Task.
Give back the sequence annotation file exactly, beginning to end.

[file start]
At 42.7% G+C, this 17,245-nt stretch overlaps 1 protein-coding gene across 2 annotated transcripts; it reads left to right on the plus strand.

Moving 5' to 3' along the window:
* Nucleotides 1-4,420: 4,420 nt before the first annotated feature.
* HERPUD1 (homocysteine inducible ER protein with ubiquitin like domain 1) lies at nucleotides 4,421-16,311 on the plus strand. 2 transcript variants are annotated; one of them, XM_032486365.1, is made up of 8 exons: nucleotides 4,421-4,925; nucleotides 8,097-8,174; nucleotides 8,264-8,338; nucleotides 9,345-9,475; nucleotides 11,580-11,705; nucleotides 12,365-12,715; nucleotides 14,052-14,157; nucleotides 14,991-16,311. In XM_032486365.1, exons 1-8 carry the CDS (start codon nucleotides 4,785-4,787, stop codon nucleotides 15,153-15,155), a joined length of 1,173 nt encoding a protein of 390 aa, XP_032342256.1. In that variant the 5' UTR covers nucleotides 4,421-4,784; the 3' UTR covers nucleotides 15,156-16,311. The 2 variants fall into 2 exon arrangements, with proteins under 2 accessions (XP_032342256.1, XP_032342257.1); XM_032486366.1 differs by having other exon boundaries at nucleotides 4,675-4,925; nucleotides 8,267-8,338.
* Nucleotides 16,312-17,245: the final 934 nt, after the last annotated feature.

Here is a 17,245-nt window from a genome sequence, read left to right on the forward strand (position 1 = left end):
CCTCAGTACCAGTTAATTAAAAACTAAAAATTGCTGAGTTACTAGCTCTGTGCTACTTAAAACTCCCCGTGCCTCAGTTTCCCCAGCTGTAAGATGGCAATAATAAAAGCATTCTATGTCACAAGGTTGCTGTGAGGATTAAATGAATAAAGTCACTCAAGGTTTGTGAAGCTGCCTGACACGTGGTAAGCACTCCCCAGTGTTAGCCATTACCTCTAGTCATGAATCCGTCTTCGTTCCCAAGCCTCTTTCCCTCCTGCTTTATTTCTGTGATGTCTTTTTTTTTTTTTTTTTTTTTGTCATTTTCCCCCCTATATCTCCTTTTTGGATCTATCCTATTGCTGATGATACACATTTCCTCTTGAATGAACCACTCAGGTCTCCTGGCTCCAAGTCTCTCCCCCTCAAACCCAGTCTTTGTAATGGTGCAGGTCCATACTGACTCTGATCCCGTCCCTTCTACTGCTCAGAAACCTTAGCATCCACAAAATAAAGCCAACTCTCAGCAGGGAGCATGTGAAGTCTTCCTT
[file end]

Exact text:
At 42.7% G+C, this 17,245-nt stretch overlaps 1 protein-coding gene across 2 annotated transcripts; it reads left to right on the plus strand.

Moving 5' to 3' along the window:
* Nucleotides 1-4,420: 4,420 nt before the first annotated feature.
* HERPUD1 (homocysteine inducible ER protein with ubiquitin like domain 1) lies at nucleotides 4,421-16,311 on the plus strand. 2 transcript variants are annotated; one of them, XM_032486365.1, is made up of 8 exons: nucleotides 4,421-4,925; nucleotides 8,097-8,174; nucleotides 8,264-8,338; nucleotides 9,345-9,475; nucleotides 11,580-11,705; nucleotides 12,365-12,715; nucleotides 14,052-14,157; nucleotides 14,991-16,311. In XM_032486365.1, exons 1-8 carry the CDS (start codon nucleotides 4,785-4,787, stop codon nucleotides 15,153-15,155), a joined length of 1,173 nt encoding a protein of 390 aa, XP_032342256.1. In that variant the 5' UTR covers nucleotides 4,421-4,784; the 3' UTR covers nucleotides 15,156-16,311. The 2 variants fall into 2 exon arrangements, with proteins under 2 accessions (XP_032342256.1, XP_032342257.1); XM_032486366.1 differs by having other exon boundaries at nucleotides 4,675-4,925; nucleotides 8,267-8,338.
* Nucleotides 16,312-17,245: the final 934 nt, after the last annotated feature.

Here is a 17,245-nt window from a genome sequence, read left to right on the forward strand (position 1 = left end):
CCTCAGTACCAGTTAATTAAAAACTAAAAATTGCTGAGTTACTAGCTCTGTGCTACTTAAAACTCCCCGTGCCTCAGTTTCCCCAGCTGTAAGATGGCAATAATAAAAGCATTCTATGTCACAAGGTTGCTGTGAGGATTAAATGAATAAAGTCACTCAAGGTTTGTGAAGCTGCCTGACACGTGGTAAGCACTCCCCAGTGTTAGCCATTACCTCTAGTCATGAATCCGTCTTCGTTCCCAAGCCTCTTTCCCTCCTGCTTTATTTCTGTGATGTCTTTTTTTTTTTTTTTTTTTTTGTCATTTTCCCCCCTATATCTCCTTTTTGGATCTATCCTATTGCTGATGATACACATTTCCTCTTGAATGAACCACTCAGGTCTCCTGGCTCCAAGTCTCTCCCCCTCAAACCCAGTCTTTGTAATGGTGCAGGTCCATACTGACTCTGATCCCGTCCCTTCTACTGCTCAGAAACCTTAGCATCCACAAAATAAAGCCAACTCTCAGCAGGGAGCATGTGAAGTCTTCCTT